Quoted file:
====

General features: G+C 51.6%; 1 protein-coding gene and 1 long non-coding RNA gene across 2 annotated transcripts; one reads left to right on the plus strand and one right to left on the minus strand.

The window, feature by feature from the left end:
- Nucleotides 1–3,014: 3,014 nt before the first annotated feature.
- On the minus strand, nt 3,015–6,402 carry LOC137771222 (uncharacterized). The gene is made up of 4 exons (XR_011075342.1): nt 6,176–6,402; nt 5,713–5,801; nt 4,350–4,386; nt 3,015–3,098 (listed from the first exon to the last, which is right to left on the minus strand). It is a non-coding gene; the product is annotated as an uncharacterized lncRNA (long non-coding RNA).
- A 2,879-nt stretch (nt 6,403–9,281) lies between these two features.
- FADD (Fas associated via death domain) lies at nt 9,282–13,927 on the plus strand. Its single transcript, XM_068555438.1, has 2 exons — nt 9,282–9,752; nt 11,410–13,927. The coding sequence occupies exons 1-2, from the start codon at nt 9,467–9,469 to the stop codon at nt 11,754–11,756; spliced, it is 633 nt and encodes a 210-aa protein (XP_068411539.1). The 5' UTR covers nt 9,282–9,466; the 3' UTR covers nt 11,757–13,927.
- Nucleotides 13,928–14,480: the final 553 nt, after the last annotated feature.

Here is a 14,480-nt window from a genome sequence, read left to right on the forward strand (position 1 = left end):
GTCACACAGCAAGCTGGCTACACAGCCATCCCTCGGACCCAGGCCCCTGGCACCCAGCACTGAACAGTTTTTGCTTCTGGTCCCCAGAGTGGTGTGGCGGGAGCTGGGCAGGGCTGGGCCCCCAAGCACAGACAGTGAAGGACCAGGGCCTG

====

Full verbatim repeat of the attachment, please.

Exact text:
General features: G+C 51.6%; 1 protein-coding gene and 1 long non-coding RNA gene across 2 annotated transcripts; one reads left to right on the plus strand and one right to left on the minus strand.

The window, feature by feature from the left end:
- Nucleotides 1–3,014: 3,014 nt before the first annotated feature.
- On the minus strand, nt 3,015–6,402 carry LOC137771222 (uncharacterized). The gene is made up of 4 exons (XR_011075342.1): nt 6,176–6,402; nt 5,713–5,801; nt 4,350–4,386; nt 3,015–3,098 (listed from the first exon to the last, which is right to left on the minus strand). It is a non-coding gene; the product is annotated as an uncharacterized lncRNA (long non-coding RNA).
- A 2,879-nt stretch (nt 6,403–9,281) lies between these two features.
- FADD (Fas associated via death domain) lies at nt 9,282–13,927 on the plus strand. Its single transcript, XM_068555438.1, has 2 exons — nt 9,282–9,752; nt 11,410–13,927. The coding sequence occupies exons 1-2, from the start codon at nt 9,467–9,469 to the stop codon at nt 11,754–11,756; spliced, it is 633 nt and encodes a 210-aa protein (XP_068411539.1). The 5' UTR covers nt 9,282–9,466; the 3' UTR covers nt 11,757–13,927.
- Nucleotides 13,928–14,480: the final 553 nt, after the last annotated feature.

Here is a 14,480-nt window from a genome sequence, read left to right on the forward strand (position 1 = left end):
GTCACACAGCAAGCTGGCTACACAGCCATCCCTCGGACCCAGGCCCCTGGCACCCAGCACTGAACAGTTTTTGCTTCTGGTCCCCAGAGTGGTGTGGCGGGAGCTGGGCAGGGCTGGGCCCCCAAGCACAGACAGTGAAGGACCAGGGCCTG